Westerville News & Public Opinion

Westerville's Cleveland-Cooper tract

Commission sends development project on to council

By ThisWeek Community News  • 

Westerville City Council will have the opportunity to weigh in on a development proposed for the 95 acres spanning Cooper Road at Cleveland Avenue.

The Westerville Planning Commission voted 6-1 to send a preliminary development plan for the site on to council with a recommendation to approve.

The development plan splits the plot of land into three zones from west to east.

The first zone, along Cleveland Avenue, would be devoted to retail and offices. The middle component is planned primarily for office space. The easternmost portion is planned primarily for multifamily residential development.

Four acres on the south side of Cooper Road at Collegeview Road would be given to the city for parkland, and 9 acres in the flood plain lining the west bank of Alum Creek also would be given to the city, as a conservation easement.

The development is a joint venture between developer RSTLNE and Otterbein University, which purchased 25 of the site's northern acres earlier this year.

The only use committed to the site at this point is a skilled-nursing facility at the center of the development.

Despite the positive recommendation of the Planning Commission, reservations about the preliminary development plan remained.

Members of the commission originally motioned to table the plan for a fifth time before the developers asked for a vote, hoping to move the measure on to Westerville City Council, which holds final authority.

Planning Commission member Dave Samuelson cast the lone 'no' vote.

The commission's main concerns were that the site would be segmented, with retail strips along Cleveland Avenue and multifamily residential development along Alum Creek, and that the multifamily residential development would be too dense.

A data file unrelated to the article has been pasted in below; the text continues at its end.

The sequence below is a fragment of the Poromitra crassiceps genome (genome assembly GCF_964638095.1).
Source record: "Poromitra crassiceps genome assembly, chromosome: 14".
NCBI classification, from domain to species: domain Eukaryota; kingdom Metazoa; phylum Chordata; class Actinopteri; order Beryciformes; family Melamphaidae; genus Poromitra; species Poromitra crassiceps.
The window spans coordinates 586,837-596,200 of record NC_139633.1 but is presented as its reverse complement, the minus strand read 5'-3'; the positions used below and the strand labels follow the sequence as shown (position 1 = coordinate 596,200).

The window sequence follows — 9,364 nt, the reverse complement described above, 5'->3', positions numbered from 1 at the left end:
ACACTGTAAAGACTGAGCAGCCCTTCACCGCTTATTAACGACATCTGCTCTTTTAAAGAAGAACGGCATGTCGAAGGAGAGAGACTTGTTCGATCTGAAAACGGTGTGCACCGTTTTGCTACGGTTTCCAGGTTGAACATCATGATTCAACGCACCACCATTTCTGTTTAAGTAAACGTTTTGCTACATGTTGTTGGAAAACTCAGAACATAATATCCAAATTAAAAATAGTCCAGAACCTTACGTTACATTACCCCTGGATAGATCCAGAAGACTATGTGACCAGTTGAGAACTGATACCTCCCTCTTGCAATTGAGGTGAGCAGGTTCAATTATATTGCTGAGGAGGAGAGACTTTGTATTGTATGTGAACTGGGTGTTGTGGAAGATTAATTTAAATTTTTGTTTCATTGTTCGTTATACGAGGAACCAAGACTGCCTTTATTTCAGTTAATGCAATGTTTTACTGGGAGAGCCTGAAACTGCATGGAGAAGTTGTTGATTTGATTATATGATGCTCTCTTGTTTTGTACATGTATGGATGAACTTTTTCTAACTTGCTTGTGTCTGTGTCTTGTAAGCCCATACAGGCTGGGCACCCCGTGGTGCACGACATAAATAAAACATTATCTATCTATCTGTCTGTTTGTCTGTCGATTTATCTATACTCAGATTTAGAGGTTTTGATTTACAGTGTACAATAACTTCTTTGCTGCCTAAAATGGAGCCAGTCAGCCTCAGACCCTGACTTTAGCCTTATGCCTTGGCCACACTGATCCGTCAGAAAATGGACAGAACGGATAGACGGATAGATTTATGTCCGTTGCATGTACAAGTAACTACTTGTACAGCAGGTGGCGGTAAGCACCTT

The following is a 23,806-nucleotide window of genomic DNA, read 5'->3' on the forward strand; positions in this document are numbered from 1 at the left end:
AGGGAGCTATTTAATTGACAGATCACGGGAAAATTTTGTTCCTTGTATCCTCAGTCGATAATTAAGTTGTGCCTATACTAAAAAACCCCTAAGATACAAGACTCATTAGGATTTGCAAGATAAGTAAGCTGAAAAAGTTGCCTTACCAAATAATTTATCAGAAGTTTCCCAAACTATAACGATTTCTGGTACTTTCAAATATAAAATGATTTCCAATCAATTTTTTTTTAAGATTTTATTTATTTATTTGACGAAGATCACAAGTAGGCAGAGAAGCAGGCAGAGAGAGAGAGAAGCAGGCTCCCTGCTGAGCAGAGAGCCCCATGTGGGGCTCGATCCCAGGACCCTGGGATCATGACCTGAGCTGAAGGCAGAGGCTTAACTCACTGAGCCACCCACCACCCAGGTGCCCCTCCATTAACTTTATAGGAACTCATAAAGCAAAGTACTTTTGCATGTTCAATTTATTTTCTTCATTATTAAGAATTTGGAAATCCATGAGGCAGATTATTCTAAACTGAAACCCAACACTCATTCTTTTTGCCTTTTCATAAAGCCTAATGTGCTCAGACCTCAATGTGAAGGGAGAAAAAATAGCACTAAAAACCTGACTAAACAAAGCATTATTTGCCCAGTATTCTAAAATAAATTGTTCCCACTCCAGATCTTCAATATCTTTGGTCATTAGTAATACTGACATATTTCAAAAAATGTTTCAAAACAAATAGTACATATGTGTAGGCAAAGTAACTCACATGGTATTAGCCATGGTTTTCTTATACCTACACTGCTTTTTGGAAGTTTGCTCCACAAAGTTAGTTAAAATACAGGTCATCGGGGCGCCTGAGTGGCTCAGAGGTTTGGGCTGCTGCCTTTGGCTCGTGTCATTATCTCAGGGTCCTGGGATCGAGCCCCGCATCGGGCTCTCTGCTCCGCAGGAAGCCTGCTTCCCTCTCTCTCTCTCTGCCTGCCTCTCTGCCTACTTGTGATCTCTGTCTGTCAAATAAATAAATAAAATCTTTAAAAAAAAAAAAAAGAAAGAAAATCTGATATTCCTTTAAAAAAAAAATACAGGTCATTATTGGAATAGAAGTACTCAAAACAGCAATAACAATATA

"In reality, the Cleveland Avenue frontage is most likely to be the one that attracts the retail," said Westerville Senior Planner Bassem Bitar told the commission March 27. "What we wanted to avoid was having 350 units on the east side (of Cleveland Avenue) based on all of this acreage."

To avoid that, the preliminary development plan includes restrictions that the portion lining Cleveland Avenue cannot comprise more than 50 percent retail and that density will be limited to 10 residential units per acre.

That still concerned Planning Commission members, however, as code for a planned district allows for five residential units, with the city being allowed to increase that based on the quality of the development.

Councilwoman Diane Fosselman, who sits on the commission as City Council's representative, said it's unconventional for the city to weigh in on density at such an early stage in the development process.

"I disagree with granting additional density prior to the final development," Fosselman said. "We just don't know yet what the final development will look like. I'm just not comfortable with anything other than what code is."

Representatives for the developer assured the commission that they were seeking a high-quality development with a complementary mix of uses. The plans have been drafted according to the city's most stringent development standards, said Todd Faris, the designer who drafted the preliminary development plan for RSTLNE.

"We feel that this is a walkable mixed-use environment, and people are going to help drive this," Faris said. "We've really, I think, stepped up to the plate to do a lot of these things that the city would be proud of when it's developed."

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